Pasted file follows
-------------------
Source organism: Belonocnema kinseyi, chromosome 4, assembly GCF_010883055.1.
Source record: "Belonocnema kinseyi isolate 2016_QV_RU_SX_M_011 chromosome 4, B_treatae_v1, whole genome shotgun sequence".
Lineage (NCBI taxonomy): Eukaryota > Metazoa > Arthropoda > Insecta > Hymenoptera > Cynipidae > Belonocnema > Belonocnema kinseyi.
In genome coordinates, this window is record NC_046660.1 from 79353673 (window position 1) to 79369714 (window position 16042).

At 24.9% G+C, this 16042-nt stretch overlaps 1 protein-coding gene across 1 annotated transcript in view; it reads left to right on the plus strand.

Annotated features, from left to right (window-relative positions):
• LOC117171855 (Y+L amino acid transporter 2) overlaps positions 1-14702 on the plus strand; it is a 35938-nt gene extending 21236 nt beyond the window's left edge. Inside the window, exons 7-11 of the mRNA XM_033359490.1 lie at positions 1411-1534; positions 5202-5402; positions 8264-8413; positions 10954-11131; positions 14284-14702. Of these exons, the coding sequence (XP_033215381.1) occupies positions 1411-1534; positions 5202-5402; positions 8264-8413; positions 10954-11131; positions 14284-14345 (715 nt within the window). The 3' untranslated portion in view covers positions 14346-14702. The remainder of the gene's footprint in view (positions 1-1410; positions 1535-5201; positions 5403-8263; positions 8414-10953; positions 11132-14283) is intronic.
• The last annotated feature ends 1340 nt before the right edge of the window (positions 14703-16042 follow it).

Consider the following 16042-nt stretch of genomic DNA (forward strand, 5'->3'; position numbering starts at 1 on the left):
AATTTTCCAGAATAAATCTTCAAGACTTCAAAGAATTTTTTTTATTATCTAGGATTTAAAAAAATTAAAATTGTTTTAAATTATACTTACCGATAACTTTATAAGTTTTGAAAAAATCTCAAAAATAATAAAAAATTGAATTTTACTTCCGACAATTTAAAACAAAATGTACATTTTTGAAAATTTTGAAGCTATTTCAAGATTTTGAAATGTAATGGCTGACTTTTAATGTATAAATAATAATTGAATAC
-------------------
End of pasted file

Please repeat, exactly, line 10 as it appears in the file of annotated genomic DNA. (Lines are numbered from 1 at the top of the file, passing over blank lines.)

AATTTTCCAGAATAAATCTTCAAGACTTCAAAGAATTTTTTTTATTATCTAGGATTTAAAAAAATTAAAATTGTTTTAAATTATACTTACCGATAACTTTATAAGTTTTGAAAAAATCTCAAAAATAATAAAAAATTGAATTTTACTTCCGACAATTTAAAACAAAATGTACATTTTTGAAAATTTTGAAGCTATTTCAAGATTTTGAAATGTAATGGCTGACTTTTAATGTATAAATAATAATTGAATAC